Tuesday, September 06, 2005

Constraints of Copying versus Processing of Information

I find it interesting that copying of information is best done in a low number of dimensions (think DNA), while processing of information is best done in a high number of dimensions (think 3D brain).

It has been shown, however, that any kind of information processing can be theoretically accomplished by a purely local, one-dimensional scheme, in the form of a cellular automata. That being said, the difficulty of actually writing programs in a medium like this is tremendous; it is possible, but not at all practical. The reason for this is that it is difficult to shuttle information around without the signals bumping into and disrupting eachother. There just isn't enough room for everything to happen easily. Another example: it is possible to make logical circuits in the 2D environment of Langton's Game Of Life, but it is difficult as heck (I had a friend who actually did this for fun... yikes!)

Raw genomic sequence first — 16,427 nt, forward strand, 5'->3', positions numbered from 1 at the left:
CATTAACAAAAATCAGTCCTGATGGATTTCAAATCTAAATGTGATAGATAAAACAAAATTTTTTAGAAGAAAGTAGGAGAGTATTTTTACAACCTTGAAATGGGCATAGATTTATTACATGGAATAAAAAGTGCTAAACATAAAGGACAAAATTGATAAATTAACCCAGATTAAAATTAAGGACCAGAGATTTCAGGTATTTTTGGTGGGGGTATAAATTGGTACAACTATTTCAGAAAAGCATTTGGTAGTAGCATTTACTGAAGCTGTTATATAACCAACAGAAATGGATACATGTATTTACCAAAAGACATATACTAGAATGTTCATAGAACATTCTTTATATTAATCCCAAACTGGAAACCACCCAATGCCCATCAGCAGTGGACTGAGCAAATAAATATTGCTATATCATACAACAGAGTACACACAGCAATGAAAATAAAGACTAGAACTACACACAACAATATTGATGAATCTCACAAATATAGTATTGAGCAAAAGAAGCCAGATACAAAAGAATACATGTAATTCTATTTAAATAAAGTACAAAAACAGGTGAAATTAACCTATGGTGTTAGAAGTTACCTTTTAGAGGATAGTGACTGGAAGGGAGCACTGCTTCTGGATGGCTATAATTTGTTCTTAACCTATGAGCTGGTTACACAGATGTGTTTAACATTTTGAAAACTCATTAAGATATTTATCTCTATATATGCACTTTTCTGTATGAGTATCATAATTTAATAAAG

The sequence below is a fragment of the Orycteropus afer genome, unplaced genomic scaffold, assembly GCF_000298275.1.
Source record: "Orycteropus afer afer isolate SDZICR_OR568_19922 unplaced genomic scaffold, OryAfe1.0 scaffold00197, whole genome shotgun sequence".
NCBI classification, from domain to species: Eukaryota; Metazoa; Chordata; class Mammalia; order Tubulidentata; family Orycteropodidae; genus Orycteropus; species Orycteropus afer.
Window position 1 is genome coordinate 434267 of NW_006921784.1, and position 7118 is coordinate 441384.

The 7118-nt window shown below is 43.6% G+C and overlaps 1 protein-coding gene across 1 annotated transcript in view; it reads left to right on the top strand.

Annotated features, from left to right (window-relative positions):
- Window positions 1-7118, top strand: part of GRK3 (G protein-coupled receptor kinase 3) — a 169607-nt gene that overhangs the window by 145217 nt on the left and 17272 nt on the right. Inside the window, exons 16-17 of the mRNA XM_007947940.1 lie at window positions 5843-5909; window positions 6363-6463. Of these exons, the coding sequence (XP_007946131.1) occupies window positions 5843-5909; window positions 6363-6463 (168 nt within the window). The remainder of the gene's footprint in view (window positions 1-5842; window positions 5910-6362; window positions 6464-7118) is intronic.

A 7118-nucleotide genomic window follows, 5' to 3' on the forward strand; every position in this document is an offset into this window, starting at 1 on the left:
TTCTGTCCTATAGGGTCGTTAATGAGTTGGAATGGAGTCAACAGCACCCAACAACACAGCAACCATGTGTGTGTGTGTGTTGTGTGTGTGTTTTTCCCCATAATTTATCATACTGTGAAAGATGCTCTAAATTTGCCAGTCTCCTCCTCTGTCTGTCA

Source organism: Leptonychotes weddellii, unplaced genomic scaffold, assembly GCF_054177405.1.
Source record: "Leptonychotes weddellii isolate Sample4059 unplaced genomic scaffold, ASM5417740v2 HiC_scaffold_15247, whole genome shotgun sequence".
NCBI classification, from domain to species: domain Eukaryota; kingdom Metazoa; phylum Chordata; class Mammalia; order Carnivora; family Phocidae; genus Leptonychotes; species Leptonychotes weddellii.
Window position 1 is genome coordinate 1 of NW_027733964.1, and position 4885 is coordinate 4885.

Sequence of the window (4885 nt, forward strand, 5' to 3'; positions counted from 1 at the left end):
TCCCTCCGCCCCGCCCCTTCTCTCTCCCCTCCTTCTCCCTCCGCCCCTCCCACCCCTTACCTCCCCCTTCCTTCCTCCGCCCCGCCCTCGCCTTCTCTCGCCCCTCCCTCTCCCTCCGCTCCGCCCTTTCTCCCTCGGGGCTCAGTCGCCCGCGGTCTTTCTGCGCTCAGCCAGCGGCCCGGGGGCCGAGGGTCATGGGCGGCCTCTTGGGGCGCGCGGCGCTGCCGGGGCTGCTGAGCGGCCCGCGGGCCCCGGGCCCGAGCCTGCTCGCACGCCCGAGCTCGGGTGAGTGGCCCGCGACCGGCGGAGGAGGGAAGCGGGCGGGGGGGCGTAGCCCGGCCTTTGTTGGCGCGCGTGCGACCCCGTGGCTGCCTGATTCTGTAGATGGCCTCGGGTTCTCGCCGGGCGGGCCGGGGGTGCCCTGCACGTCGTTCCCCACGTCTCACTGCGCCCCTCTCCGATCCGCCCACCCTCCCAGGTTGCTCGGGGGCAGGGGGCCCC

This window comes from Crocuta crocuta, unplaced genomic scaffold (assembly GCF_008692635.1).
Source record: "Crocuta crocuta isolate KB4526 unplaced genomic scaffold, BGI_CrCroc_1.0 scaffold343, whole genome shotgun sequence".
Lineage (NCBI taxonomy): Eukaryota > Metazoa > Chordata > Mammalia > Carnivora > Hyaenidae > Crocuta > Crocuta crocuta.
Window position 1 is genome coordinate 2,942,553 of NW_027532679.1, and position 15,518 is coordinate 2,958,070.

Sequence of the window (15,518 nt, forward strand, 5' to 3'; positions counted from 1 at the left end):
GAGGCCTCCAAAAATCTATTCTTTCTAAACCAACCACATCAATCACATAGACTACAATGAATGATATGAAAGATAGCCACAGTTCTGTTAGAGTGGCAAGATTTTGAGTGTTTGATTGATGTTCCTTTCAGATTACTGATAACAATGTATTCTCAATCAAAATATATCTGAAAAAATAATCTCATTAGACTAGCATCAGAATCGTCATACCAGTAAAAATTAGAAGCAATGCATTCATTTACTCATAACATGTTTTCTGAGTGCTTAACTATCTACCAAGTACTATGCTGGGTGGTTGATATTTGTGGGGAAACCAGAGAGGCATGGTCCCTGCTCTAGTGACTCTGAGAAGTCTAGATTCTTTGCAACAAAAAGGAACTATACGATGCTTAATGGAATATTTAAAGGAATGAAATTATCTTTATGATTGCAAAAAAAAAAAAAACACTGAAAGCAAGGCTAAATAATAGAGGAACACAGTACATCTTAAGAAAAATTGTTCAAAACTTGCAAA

So it is interesting (and not suprising) that nature has optimized both of these mechanisms, choosing a 1-dimensional copying scheme (DNA/RNA), and a 3-dimensional processing scheme (brain); 1 and 3 being the respective minimum and maximum dimensionalities allowed in our particular universe.

But what if our universe were > 3 dimensions? Would nature have made use of the extra dimensions to develop even more routes of connectivity than are possible/convenient in 3 dimensions? Would this have led to very different (better?) styles of information processing?